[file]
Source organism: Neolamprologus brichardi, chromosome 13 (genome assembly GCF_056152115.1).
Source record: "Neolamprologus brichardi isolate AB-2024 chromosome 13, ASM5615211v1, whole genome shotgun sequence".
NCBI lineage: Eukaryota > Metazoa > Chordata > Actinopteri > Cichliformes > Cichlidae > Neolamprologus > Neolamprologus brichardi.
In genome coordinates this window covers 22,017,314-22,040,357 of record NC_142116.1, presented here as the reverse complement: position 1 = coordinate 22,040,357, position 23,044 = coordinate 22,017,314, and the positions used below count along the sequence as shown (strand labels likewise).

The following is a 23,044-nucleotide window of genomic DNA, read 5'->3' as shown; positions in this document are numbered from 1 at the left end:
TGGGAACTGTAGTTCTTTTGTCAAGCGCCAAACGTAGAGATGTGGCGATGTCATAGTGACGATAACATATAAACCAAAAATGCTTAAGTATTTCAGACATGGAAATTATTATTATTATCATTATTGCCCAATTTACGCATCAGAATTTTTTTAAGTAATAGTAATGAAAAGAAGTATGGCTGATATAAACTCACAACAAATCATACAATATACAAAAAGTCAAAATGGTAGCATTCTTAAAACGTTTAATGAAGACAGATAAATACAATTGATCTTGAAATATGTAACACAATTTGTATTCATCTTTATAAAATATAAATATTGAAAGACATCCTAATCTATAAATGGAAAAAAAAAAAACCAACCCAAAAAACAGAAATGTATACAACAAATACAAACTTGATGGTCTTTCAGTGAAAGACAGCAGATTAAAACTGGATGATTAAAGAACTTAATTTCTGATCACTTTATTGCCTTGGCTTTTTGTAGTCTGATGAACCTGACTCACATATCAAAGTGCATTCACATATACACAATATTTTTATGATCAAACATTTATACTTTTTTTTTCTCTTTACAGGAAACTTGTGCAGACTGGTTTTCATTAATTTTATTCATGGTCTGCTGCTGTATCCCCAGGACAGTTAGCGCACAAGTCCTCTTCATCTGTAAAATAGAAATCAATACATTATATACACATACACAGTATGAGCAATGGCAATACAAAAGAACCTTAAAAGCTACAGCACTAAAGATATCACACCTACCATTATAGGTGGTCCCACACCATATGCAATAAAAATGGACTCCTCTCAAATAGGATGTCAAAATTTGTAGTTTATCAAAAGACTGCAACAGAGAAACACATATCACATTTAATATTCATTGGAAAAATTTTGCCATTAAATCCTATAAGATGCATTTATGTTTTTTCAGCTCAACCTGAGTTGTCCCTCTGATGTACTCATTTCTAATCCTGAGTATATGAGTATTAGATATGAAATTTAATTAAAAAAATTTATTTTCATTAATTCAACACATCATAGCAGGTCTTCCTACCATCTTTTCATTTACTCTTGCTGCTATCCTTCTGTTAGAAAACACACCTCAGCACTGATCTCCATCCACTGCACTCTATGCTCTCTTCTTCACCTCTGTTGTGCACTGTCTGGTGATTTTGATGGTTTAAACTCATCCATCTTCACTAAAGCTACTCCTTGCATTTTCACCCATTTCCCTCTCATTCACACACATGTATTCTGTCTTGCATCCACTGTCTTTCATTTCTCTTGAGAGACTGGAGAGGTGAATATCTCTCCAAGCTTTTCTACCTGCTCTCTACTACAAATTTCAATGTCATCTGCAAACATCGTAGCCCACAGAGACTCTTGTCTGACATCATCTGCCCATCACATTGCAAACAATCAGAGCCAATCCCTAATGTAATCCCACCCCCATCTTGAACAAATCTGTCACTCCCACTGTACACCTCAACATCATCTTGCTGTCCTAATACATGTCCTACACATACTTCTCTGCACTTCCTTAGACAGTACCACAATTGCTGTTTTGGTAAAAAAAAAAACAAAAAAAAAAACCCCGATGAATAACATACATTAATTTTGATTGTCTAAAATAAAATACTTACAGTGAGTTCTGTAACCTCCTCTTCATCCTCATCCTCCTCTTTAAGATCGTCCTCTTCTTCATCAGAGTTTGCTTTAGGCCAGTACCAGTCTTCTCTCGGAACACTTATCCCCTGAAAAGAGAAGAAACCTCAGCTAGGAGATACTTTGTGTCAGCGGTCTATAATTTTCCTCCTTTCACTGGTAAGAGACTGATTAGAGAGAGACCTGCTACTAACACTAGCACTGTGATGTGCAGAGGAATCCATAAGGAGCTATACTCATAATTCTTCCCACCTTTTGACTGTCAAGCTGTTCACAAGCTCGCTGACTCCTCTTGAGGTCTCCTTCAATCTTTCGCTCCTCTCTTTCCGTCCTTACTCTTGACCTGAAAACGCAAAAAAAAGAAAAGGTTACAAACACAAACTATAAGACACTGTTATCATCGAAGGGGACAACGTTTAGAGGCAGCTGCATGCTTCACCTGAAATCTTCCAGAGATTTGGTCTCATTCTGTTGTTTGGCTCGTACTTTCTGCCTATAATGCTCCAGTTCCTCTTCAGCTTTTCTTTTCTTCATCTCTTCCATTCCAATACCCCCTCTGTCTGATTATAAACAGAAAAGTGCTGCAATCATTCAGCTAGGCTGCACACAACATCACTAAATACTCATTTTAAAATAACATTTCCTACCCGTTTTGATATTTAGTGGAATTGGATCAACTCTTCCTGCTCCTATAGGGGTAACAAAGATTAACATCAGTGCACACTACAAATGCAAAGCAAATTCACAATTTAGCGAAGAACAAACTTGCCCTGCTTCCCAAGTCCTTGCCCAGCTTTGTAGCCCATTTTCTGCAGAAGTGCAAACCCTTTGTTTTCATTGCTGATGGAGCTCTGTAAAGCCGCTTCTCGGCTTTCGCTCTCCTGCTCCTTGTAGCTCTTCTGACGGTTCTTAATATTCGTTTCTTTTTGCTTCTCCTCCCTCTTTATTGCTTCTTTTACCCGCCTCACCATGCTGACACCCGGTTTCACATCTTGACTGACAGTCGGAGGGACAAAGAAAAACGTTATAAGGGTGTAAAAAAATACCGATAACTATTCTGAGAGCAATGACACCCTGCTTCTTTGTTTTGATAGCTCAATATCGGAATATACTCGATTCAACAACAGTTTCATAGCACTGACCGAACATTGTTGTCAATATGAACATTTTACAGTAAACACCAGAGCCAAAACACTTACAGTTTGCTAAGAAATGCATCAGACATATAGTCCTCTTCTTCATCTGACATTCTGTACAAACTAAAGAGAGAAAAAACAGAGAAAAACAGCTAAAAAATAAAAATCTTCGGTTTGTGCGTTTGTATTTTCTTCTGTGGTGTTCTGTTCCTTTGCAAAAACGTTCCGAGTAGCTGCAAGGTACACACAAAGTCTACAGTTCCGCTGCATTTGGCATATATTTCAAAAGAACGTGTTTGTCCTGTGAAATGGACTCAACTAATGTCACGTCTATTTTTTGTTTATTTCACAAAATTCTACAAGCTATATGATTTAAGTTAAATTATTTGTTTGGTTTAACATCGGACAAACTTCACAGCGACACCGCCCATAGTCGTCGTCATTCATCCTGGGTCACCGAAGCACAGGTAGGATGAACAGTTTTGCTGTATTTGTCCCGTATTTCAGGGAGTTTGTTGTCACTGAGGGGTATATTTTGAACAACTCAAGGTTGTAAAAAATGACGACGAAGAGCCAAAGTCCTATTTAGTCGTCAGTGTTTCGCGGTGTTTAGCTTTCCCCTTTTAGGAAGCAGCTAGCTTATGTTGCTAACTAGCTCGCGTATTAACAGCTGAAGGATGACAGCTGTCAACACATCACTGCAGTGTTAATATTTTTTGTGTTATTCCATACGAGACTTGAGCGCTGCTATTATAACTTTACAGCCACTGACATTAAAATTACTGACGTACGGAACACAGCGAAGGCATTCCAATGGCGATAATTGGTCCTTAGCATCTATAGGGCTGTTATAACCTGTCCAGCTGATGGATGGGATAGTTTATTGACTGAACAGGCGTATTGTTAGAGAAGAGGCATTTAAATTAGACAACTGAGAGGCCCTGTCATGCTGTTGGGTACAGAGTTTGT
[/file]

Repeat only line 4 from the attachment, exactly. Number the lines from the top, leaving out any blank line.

In genome coordinates this window covers 22,017,314-22,040,357 of record NC_142116.1, presented here as the reverse complement: position 1 = coordinate 22,040,357, position 23,044 = coordinate 22,017,314, and the positions used below count along the sequence as shown (strand labels likewise).